Blog #1 – Making Connections

About a month ago, in early June, we were visited by some long-time friends of the Maine Folklife Center. They were here to see our newly renovated space (well, it’s been a year now) and to learn about the things we were doing to build upon the legacy of the Center and its founder, Edward ‘Sandy’ Ives. And yes, I guess they were here to meet me as well.

David Taylor was a student of Sandy’s in the 1970s, and told me about the role that Sandy played as his teacher and mentor. His influence led David to graduate school and a career as a folklorist, and eventually to his current position as External Relations & Program Development Officer at the Library of Congress. Prior to that he was Head of Research and Programs, Head of Acquisitions, and Director of the Field School for Cultural Documentation at the American Folklife Center. Not too shabby, I’d say.

David was accompanied by his wife LeeEllen Friedland, a respected folklorist and ethnographer in her own right. LeeEllen has worked on projects around the world, ranging from studies of African dance to exploring the role that anthropology can play in improving relations between U.S. military troops and communities in some of the world’s hottest hot spots. Like David, LeeEllen says that her work was deeply influenced by Sandy Ives, although this influence was largely through his books and other publications.

The third member of the group had a more personal and less professional relationship with Ives—as his daughter. Sarah Ives Lewis, who now lives in Belfast, was “the one who went to California,” as she had told me in an earlier email. She seemed to inherit a lot of the wanderlust and joie de vivre that folks who knew them say both her father and her mother, Bobby, had in abundance.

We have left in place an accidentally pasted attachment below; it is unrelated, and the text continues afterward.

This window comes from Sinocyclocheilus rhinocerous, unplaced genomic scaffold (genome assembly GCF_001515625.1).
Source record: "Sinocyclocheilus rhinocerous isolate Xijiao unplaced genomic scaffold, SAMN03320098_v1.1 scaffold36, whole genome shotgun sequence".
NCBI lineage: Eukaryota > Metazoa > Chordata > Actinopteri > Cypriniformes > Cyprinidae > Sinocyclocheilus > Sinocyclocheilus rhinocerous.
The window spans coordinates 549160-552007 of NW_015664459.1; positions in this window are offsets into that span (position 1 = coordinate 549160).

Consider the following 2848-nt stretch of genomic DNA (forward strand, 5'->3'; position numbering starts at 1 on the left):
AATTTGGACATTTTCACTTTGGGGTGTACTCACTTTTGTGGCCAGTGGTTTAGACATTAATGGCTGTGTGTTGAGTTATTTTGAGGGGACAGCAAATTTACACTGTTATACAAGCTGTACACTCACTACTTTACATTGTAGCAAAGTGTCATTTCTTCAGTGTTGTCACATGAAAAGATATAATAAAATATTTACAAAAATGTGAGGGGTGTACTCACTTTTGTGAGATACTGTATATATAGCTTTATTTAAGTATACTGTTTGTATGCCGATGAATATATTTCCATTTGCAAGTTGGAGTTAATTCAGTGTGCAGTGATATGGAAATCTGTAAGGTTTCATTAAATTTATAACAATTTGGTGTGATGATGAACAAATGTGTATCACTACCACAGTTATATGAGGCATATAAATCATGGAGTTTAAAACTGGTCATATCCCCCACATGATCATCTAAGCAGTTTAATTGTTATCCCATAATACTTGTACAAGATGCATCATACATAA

As we toured the Folklife Center, I showed them Sandy’s books, which now make up most of the Center’s “library,” and the record collection that was also largely of Sandy’s making. We then sat in the new podcasting studio created in the former home of the Northeast Archives of Folklore and Oral History, now moved to the Library of Congress and UMaine’s Fogler Library. I spoke with them on tape (actually, digital recorder) about Sandy and Bobby, and about their own experiences as folklorists or members of a folklorist family. It was very enlightening for me, as well as an enjoyable conversation.

Sandy Ives interviewing John Holland at the first Miramichi Folksong Festival in 1958. Ives was a renowned collector and scholar of folk ballads, among other aspects of folklore. [NA P00246 ]
As I reflect back on that visit, I think about my role as the current Director of the Maine Folklife Center. I know that I am no Sandy Ives, and would never try to fill those shoes. I also know that the study of folklore has changed since his time as Director, both here on our campus and across the country. I am also not as focused on the scholarship of folklore as Sandy; in fact, folklore is not even my primary field—I was trained as a cultural and applied anthropologist, focusing mainly on environmental issues and more recently on sustainable tourism. So there are enough differences between us that I have no fear of ever really being compared to Sandy Ives. Still, there is a powerful legacy there that I want to acknowledge, pay respect to, and preserve in many ways.